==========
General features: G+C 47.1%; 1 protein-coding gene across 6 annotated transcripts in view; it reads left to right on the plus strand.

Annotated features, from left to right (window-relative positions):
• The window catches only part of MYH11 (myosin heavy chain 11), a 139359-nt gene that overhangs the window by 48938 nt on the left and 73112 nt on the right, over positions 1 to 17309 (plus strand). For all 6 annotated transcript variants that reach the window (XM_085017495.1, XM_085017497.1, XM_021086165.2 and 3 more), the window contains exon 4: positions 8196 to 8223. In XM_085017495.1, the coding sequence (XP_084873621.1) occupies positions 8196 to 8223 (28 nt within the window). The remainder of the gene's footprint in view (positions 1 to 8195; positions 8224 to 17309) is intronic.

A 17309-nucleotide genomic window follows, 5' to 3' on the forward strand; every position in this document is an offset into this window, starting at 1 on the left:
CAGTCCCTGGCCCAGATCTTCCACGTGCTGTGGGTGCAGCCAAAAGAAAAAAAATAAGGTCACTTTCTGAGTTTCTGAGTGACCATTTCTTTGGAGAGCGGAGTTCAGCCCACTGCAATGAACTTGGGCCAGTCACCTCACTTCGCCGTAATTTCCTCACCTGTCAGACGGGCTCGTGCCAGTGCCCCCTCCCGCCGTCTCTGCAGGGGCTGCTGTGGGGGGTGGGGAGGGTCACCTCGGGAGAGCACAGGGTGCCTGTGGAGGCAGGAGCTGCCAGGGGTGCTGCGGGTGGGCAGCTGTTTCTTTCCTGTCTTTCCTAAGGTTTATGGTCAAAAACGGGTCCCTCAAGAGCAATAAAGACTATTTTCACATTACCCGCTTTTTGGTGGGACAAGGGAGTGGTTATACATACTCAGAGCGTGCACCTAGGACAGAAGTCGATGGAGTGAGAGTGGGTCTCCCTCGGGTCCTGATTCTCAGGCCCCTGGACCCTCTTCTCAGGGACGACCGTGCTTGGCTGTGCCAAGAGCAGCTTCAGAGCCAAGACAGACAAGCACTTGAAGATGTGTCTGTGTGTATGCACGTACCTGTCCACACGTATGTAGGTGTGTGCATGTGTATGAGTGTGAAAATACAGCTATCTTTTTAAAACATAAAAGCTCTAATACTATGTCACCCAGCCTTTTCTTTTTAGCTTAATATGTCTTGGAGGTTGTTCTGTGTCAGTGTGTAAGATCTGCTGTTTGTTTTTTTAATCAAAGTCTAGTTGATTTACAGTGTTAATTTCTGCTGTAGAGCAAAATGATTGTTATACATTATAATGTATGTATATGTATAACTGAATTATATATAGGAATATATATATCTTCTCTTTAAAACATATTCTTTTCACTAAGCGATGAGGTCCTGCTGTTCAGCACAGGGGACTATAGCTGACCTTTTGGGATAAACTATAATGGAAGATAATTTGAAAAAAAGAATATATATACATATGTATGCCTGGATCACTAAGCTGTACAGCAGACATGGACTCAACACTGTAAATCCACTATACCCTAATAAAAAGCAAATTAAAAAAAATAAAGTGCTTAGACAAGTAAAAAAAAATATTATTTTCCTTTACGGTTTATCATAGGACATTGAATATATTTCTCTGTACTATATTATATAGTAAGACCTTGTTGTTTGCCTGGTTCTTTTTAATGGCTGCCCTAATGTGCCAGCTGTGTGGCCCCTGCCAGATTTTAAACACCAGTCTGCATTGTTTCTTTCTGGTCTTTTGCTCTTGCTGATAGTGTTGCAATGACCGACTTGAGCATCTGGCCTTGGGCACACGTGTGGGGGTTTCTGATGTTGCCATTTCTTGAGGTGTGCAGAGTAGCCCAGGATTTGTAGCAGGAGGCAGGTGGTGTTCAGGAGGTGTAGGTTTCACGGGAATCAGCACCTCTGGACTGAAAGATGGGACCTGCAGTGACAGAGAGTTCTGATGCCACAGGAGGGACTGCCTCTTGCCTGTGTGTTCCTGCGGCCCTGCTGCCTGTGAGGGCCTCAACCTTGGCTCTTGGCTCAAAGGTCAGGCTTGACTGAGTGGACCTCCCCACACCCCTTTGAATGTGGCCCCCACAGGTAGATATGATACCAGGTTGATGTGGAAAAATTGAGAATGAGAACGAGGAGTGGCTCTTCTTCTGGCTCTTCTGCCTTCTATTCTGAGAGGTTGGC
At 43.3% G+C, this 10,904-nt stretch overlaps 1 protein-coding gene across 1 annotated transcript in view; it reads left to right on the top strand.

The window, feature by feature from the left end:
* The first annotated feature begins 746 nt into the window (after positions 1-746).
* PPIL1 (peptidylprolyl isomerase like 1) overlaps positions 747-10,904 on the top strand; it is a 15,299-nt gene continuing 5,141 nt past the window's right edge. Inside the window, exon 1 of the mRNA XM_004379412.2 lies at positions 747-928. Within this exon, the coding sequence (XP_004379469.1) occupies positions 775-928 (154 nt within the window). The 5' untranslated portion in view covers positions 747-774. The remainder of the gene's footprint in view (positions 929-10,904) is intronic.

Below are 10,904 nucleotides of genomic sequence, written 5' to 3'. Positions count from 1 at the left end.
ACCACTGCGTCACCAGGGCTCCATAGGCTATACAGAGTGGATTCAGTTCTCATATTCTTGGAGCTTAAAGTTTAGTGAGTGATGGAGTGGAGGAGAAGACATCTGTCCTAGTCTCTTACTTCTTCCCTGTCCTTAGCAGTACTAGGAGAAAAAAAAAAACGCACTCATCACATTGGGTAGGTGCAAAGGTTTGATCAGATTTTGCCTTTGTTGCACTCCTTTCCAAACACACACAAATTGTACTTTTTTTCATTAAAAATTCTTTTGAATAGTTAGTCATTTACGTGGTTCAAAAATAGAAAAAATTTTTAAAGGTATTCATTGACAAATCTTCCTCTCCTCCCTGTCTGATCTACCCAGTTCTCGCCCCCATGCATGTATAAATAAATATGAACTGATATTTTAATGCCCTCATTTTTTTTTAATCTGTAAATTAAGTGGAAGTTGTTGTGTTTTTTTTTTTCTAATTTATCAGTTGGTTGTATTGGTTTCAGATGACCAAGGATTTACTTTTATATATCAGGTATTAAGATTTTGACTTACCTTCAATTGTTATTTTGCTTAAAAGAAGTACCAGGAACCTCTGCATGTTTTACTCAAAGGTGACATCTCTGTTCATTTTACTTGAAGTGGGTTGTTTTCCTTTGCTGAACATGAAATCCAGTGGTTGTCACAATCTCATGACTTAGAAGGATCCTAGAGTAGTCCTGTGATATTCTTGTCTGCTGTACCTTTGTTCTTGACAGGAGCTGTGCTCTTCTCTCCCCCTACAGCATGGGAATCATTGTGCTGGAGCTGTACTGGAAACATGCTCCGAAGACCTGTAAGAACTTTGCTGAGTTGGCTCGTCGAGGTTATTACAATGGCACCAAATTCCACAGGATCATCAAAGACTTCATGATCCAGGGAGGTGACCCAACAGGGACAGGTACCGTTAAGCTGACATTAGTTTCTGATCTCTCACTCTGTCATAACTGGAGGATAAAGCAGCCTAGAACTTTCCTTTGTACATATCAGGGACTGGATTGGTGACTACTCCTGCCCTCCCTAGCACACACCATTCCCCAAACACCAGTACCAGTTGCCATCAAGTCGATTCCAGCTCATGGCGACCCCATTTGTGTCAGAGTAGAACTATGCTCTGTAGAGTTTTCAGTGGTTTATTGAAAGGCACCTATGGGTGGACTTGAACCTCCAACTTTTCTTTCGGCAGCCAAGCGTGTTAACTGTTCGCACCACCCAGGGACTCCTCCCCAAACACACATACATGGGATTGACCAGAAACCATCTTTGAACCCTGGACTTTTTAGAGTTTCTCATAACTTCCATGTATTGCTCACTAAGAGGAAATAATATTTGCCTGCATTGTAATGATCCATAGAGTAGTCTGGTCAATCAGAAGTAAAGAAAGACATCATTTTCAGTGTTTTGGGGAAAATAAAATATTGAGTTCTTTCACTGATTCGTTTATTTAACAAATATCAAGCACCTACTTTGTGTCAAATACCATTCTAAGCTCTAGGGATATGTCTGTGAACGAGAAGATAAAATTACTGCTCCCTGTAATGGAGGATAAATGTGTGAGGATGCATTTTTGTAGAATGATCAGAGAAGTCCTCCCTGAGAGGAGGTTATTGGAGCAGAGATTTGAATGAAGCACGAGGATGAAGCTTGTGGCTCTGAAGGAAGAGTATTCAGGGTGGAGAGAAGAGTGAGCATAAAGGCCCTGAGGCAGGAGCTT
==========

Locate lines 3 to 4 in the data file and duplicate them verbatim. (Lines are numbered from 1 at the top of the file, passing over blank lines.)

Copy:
• The window catches only part of MYH11 (myosin heavy chain 11), a 139359-nt gene that overhangs the window by 48938 nt on the left and 73112 nt on the right, over positions 1 to 17309 (plus strand). For all 6 annotated transcript variants that reach the window (XM_085017495.1, XM_085017497.1, XM_021086165.2 and 3 more), the window contains exon 4: positions 8196 to 8223. In XM_085017495.1, the coding sequence (XP_084873621.1) occupies positions 8196 to 8223 (28 nt within the window). The remainder of the gene's footprint in view (positions 1 to 8195; positions 8224 to 17309) is intronic.

A 17309-nucleotide genomic window follows, 5' to 3' on the forward strand; every position in this document is an offset into this window, starting at 1 on the left: